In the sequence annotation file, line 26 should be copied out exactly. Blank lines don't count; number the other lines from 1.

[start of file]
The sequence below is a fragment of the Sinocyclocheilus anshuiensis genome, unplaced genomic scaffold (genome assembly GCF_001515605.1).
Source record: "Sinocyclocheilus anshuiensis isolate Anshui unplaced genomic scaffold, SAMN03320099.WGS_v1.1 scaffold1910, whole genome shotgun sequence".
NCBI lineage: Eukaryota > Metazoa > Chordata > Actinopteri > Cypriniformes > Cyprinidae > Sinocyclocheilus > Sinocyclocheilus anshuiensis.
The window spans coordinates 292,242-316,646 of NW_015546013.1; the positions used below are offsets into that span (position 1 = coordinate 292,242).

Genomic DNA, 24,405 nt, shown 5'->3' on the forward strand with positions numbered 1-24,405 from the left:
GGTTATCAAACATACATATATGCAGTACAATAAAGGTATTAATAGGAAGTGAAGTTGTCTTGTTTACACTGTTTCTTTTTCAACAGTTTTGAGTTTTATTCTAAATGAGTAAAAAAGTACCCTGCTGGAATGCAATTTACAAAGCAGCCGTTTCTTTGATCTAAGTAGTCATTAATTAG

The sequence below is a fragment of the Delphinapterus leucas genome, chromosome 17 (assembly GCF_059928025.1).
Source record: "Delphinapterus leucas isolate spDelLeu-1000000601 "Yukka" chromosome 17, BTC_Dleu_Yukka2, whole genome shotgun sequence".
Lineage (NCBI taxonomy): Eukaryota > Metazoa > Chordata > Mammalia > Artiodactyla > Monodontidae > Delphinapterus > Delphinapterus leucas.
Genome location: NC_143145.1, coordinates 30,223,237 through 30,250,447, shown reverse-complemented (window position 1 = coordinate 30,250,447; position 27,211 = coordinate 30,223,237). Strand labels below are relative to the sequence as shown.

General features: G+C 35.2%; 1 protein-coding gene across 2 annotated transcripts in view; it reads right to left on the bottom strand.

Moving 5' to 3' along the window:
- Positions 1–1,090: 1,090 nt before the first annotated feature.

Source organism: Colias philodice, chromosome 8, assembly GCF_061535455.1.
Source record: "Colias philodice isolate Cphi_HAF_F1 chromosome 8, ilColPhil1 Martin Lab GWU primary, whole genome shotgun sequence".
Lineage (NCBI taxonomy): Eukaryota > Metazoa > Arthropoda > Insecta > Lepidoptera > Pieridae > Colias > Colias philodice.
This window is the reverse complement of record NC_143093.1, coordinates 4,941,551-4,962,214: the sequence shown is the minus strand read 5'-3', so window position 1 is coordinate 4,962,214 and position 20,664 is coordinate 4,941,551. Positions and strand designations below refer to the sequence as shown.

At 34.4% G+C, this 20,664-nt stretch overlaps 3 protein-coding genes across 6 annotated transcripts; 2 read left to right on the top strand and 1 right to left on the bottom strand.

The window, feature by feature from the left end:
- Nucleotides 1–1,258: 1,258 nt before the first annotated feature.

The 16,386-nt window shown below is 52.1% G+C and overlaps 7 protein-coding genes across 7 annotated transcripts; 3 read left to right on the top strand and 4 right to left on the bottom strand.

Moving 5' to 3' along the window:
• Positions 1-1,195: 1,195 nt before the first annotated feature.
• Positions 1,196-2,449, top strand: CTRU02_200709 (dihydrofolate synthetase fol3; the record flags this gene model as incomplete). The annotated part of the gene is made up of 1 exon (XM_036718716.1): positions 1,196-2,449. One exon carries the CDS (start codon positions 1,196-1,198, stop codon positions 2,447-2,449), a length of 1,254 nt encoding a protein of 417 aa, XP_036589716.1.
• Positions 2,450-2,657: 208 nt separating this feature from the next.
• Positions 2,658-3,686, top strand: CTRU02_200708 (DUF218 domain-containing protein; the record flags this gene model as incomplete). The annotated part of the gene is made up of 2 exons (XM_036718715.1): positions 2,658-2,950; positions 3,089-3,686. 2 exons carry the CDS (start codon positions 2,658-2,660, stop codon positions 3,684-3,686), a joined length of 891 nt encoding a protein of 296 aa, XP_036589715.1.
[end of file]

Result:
• Positions 2,658-3,686, top strand: CTRU02_200708 (DUF218 domain-containing protein; the record flags this gene model as incomplete). The annotated part of the gene is made up of 2 exons (XM_036718715.1): positions 2,658-2,950; positions 3,089-3,686. 2 exons carry the CDS (start codon positions 2,658-2,660, stop codon positions 3,684-3,686), a joined length of 891 nt encoding a protein of 296 aa, XP_036589715.1.